• View Map Directions & Parking | Visitor Information FDA (Food and Drug Administration) approved, laser hair reduction has been proven a safe, effective way to rid various areas of the body of unwanted hair. The laser can be used on delicate facial skin, sensitive bikini areas, and legs of women as well as the more rough skin areas of a man like the back and under arms. What areas can be treated? Almost any area on the body can be treated. Any area adjacent to eye is the only area that can’t receive treatment. The most popular areas to be treated are the abdomen, back, bikini line, chest, face, legs, periareolar, and underarms. How does the procedure work? A laser beam is directed at the hair follicles of the area to be treated. The darker pigments in the hair follicle absorbs the laser light energy from the laser beam until the follicle dies and can no longer grow hair. The more treatments the patient receives, the more permanent the hair reduction becomes. What are the results? It is impossible to guarantee an exact result from the laser hair reduction treatment. Since there is no guaranteed outcome, how many treatments that will be needed overall can not be predicted and is completely dependant upon how well the laser treatment responds to each patient. Skin and hair pigment does highly influence the outcome of laser hair reduction. Light skin, dark haired patients generally have the best outcomes. They need fewer treatments and the results are the most optimal and less time consuming. This does not mean that patients with darker skin pigment cannot be treated, though results are slower, more sessions are required, and greater expertise is needed on the doctor’s part for the best outcome. Darker hair responds best to laser treatment and coarse dark hair absorbs more laser energy. Those with blonde and red hair have a slower response to treatment because their hair usually contains pheomelanin, which doesn’t absorb laser energy as well as eumelanin that is present in black and darker shaded hair. What are the side effects? Occasionally, pigmentary change of the skin can occur. Pigmentary changes are typically temporary and begin to improve immediately and will last no longer than a few months. Blisters and burns rarely occur, but are possible. Patients with darker skin have a higher probability of burning because darker skin absorbs the laser energy more than lighter skin. Who should not receive treatment? Laser reduction is effective for most patients when properly performed, though there are certain circumstances that should be noted. Patients with darkly tanned skin and lighter pigmented hair may not find laser hair reduction very beneficial. Patients with blonde hair and red hair with a dark tan should especially be precautious of treatment. Also, those that cannot afford multiple treatments are not good candidates because one treatment is rarely enough.
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  • Cellulitis Cellulitis is a bacterial infection of the deepest layer of your skin. Bacteria can enter your body through a break in the skin - from a cut, scratch, or bite. Usually if your skin gets infected, it's just the top layer and it goes away on its own with proper care. But with cellulitis, the deep skin tissues in the infected area become red, hot, irritated and painful. Cellulitis is most common on the face and lower legs. You may have cellulitis if you notice Area of skin redness or swelling that gets larger Tight, glossy look to skin Pain or tenderness Skin rash that happens suddenly and grows quickly Signs of infection including fever, chills and muscle aches Cellulitis can be serious, and possibly even deadly, so prompt treatment is important. The goal of treatment is to control infection and prevent related problems. Treatment usually includes antibiotics. Start Here Cellulitis(Logical Images) Cellulitis and Erysipelas(National Institute of Allergy and Infectious Diseases)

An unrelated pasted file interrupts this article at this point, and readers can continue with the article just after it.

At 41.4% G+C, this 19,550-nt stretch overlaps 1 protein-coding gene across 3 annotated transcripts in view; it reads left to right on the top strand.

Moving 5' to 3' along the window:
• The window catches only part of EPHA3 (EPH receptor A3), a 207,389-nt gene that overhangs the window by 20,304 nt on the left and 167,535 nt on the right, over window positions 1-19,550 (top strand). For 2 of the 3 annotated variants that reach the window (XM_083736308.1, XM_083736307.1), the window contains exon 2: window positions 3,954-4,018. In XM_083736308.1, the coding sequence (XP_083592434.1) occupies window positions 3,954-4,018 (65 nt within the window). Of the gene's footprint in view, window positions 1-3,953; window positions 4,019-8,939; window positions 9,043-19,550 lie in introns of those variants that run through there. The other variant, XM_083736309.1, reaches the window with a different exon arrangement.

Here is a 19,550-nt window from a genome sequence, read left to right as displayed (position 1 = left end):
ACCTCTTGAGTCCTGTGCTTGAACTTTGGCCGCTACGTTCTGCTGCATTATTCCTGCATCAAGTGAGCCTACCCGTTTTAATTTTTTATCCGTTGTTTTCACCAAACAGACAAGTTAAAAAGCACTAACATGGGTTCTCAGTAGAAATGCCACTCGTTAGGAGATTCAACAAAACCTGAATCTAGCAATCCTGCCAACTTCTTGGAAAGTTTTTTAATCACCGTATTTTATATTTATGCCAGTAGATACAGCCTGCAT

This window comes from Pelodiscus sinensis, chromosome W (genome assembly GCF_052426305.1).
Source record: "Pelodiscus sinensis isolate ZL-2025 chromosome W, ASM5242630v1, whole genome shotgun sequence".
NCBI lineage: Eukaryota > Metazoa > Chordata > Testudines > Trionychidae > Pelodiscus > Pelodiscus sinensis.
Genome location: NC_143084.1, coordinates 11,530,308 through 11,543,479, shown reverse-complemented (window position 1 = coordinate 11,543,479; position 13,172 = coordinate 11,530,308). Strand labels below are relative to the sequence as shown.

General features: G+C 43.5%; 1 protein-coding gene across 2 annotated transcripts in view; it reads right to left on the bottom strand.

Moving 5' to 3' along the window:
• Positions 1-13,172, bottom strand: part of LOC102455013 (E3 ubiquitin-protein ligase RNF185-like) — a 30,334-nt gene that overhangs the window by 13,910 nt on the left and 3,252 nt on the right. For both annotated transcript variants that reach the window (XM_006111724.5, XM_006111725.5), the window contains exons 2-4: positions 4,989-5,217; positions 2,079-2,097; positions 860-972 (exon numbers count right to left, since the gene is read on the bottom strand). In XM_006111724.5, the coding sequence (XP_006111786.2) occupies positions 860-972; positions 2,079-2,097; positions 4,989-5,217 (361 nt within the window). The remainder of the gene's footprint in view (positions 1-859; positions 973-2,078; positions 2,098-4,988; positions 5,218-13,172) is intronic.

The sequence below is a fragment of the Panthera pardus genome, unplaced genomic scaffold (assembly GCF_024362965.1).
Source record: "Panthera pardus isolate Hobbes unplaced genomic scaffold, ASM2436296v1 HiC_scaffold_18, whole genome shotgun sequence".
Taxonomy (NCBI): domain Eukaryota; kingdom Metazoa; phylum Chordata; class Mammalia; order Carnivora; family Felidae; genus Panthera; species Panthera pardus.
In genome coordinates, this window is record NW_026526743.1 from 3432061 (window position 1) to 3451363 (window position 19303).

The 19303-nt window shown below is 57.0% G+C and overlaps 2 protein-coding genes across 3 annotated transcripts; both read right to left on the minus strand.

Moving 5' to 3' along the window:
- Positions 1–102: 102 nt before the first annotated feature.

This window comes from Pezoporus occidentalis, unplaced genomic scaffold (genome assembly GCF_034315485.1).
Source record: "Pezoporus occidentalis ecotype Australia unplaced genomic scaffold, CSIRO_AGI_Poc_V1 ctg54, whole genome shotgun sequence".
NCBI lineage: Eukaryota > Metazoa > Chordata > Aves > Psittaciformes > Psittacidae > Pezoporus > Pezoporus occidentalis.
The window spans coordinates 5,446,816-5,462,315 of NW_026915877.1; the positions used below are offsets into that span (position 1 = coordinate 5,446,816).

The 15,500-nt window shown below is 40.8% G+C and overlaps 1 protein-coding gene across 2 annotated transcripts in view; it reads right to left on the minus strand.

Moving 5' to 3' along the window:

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  • Restylane® Restylane® is a new form of injectable filler. It has many advantages over traditional options like collagen and fat injections such as durability. Restylane® is a transparent hyaluronic acid, biodegradable gel that is injected into facial tissue to smooth wrinkles and folds, especially around the nose and mouth. Hyaluronic acid is a protective, lubricating and binding gel substance that is produced naturally by body moisture. Also, Restylane® is non-animal based, which eliminates transmission of animal based diseases and pretesting to determine allergic reaction. What is the treatment procedure? Depending on each individuals needs and the amount of area the needs treatment, the procedure will generally last anywhere from a few minutes to half an hour. Using a thin gauge needle, small amounts of Restylane® is injected into areas of the facial tissue where moderate to severe facial wrinkles and folds occur. Restylane® enhances your appearance with a minimal amount of pain. To help minimize pain, patients can request a topical anesthetic and for lip sculpting, a local anesthesia will likely be used. Choosing a qualified doctor or nurse practicioner trained in the use of Restylane® injection is important in achieving the best results What are the results? Restylane® temporarily shapes facial contours, smoothes wrinkles and sculpts lips, adding volume to facial tissue and restoring a smoother appearance to the face. The effects of Restylane® are practically instantaneous and last for about 6 months or sometimes longer. Restylane® will help smooth moderate to severe facial wrinkles and folds. In a clinical study, most patients needed one injection to achieve optimal wrinkle smoothing; about one-third of patients needed more than one injection to get a satisfactory result. Skin type, age, and daily activities can affect how long the results will last. Wrinkles Restylane® restores natural volume under the wrinkle, lifting the skin up to smooth out the surface of the face. Facial Contours Restylane® lifts up the skin from the cheeks and chin and corrects deep folds, allowing for a fuller shaped chin and a more shapely contour along the cheeks. Lips Augmentation Restylane® is injected into the inside of the upper and/or lower lip and also along the lip line to add more volume and an overall more youthful look. *Two treatments a year are allowed and follow up treatments that are administered before the effects of the latter disappear will help the results to last. If further treatments are not scheduled, the pre-treatment facial state will gradually reappear. What are the side effects? Any side effects that may occur generally only last for one or two days, then dissipate. These effects may or may not include: bruising redness swelling pain tenderness itching Who can provide the best results? Choosing a qualified doctor or nurse practicioner trained in the use of Restylane® injection is important in achieving the best results Important Information Though no pre-testing is needed, aspirin, Vitamin E supplements and other medications should be avoided before treatment because they can increase bruising or bleeding. Restylane® should not be used in patients who have: severe allergies marked by a history of anaphylaxis ( hypersensitivity to the ingestion or injection of a drug or protein) , multiple severe allergies, severe allergies to gram-positive bacterial proteins, Restylane® should not be used for: breast augmentation, implantation into bone, tendon, ligament, or muscle, or implantation into blood vessels, because it may obstruct blood flow. For additional information: SUMMARY LEAD REVIEW MEMO Product Description: Restylane® consists of non-animal, stabilized, hyaluronic acid (NASHA) at a concentration of 20 mg/ml, suspended in a physiological buffer pH 7. It is a clear, transparent, viscous and sterile gel, supplied in a disposable glass syringe. Each syringe contains 0.4 or 0.7 ml gel. The contents of the syringe are sterile. The syringe consists of a plunger stopper, finger grip and plunger rod. The syringe is packed in a blister together with a sterile 30 G needle. Restylane® acts by adding volume to the tissue, thereby restoring the skin contours to the desired level of correction. Indication for Use: Restylane® is intended for temporary correction of moderate to severe facial wrinkles and folds, such as nasolabial folds. Marketing History Restylane® was first approved for marketing and sale in September 1996 in the European Union including EES. Registration was obtained in Canada, Brazil, Hungary and Russia in 1998. In 1999 the product was registered in Australia, Argentina, Peru, Poland and Korea. In 2000 Ecuador, Mexico, Uruguay, Turkey and Singapore were added to the list of countries in which Restylane® is approved. Approval was obtained in Bulgaria, Columbia. Czech Republic, and Jordon in 2001. Sales for 1997 amounted to 67,050 syringes and 457,385 syringes sold worldwide in 2001. Restylane® has not been marketed in the United States was the subject of a clinical trial in the U.S. Clinical Studies: Two clinical studies have been performed in order to evaluate the safety and efficacy of Restylane® for the treatment of facial wrinkles and folds. The pivotal study is the primary evaluation of safety and effectiveness. The open-label extension is considered only for additional safety data. Only a very brief summary of the clinical studies is provided here. Please see the FDA clinical summary memo for complete summary information on the clinical study. 1. Pivotal Study: A Randomized, Evaluator-Blind, Multi-Center U.S. Study Comparing the Safety and Efficacy of Restylane® and Zyplast® for the Correction of Nasolabial Folds Study Design: Randomized, double-blind, multi-center clinical study on Restylane® vs. Zyplast®. A total of 138 patients at 6 centers were randomized to obtain the optimal cosmetic result. The response of the initial treatment was evaluated after 2 weeks and in case of non-optimal cosmetic results a touch-up treatment could be performed. This procedure was repeated every two weeks until optimal response was achieved. 2. An open tolerance and efficacy study- A Non-Randomized Open Study of 112 Patients Receiving Restylane® for the Treatment of Depressed Cutaneous Scars, Wrinkles and Folds This study was done at four clinics with 112 patients treated and followed for four months. The naso-labial folds were the most commonly treated site but the study also included treatment of facial wrinkles, scars and lips. The original submission contained the results of the pivotal clinical study out to 6 months and an open-label extension to the study. The pivotal study is considered by FDA to be the primary study of safety and effectiveness. The open-label extension is considered only for additional safety data. For ease of review, it is helpful to understand the chronology of the submission. FDA determined that the 6-month follow-up data were inadequate to make a judgment on the safety of the product and requested that the sponsor provide 12 month data that were being collected. Additionally, we requested that the sponsor provide all safety data from all sources, including those from Europe and patient diaries. Based on the data in the original submission, FDA sent the sponsor a major deficiency letter on November 18, 2002 requesting information addressing overall safety data and data regarding hypersensitivity. The sponsor submitted an amendment (i.e., Amendment 3) in response to the major deficiency letter of November 18, 2002. The sponsor was sent another major deficiency letter on May 5, 2003, to address the issues of biocompatibility/toxicology of the cross-linker component, hypersensitivity, and lack of minority representation in the study. In response to that letter, the sponsor submitted another amendment (i.e., Amendment 5). These letters and the sponsor’s responses to the deficiencies are included on the CD ROM in the panel pack. FDA ISSUES/CONCERNS Restylane® contains small amounts of BDDE (1,4 butanediol diglycidulether), a potential sensitizer. Hypersensitivity was therefore a concern. The IDE protocol had specified that patients developing sensitivity reactions were to be skin tested. The sponsor pointed out that none of the investigators noted sensitivity reactions and therefore none of the patients were skin tested. FDA is concerned that some of the reactions noted during the study could be hypersensitivity reactions. The panel will be asked to comment on this issue. In addition to questions about the overall effectiveness of Restylane®, FDA questions whether or not the data show Restylane® as superior to the control (Zyplast™). The sponsor bases their superiority claim on the majority of individual patient successes achieving a one-point improvement over the control in the Wrinkle Severity Rating Scale (SRS) from baseline at 6 months. The alternative approach is to look at the entire cohort of Restylane® versus Control and note that a full one-point improvement could not be achieved in the aggregate case (D = 0.58). The panel will be asked to discuss if Restylane® is superior to the Control. In addition to questions about the overall safety of Restylane®, FDA has concerns about the lack of minority representation in the study. Minorities, particularly those with darker skin, may have more severe reactions to injections than populations with lighter skin. Noting that the study only included two African-Americans and ten patients listed as “other”, dark skin populations may have an increased risk of adverse reactions or poor cosmetic outcome. The panel will be asked to discuss if the sponsor should be required to conduct further studies on the issue and if Restylane® should include language in the labeling to address the lack of minorities in the study. FDA also questioned whether the data in the PMA supported the proposed indications. The sponsor had only injected nasolabial folds bilaterally (i.e., control and treatment sides) yet the proposed indications include “…correction of moderate to severe facial wrinkles and folds...” FDA will also ask the panel to comment on the adequacy of the data for these proposed indications.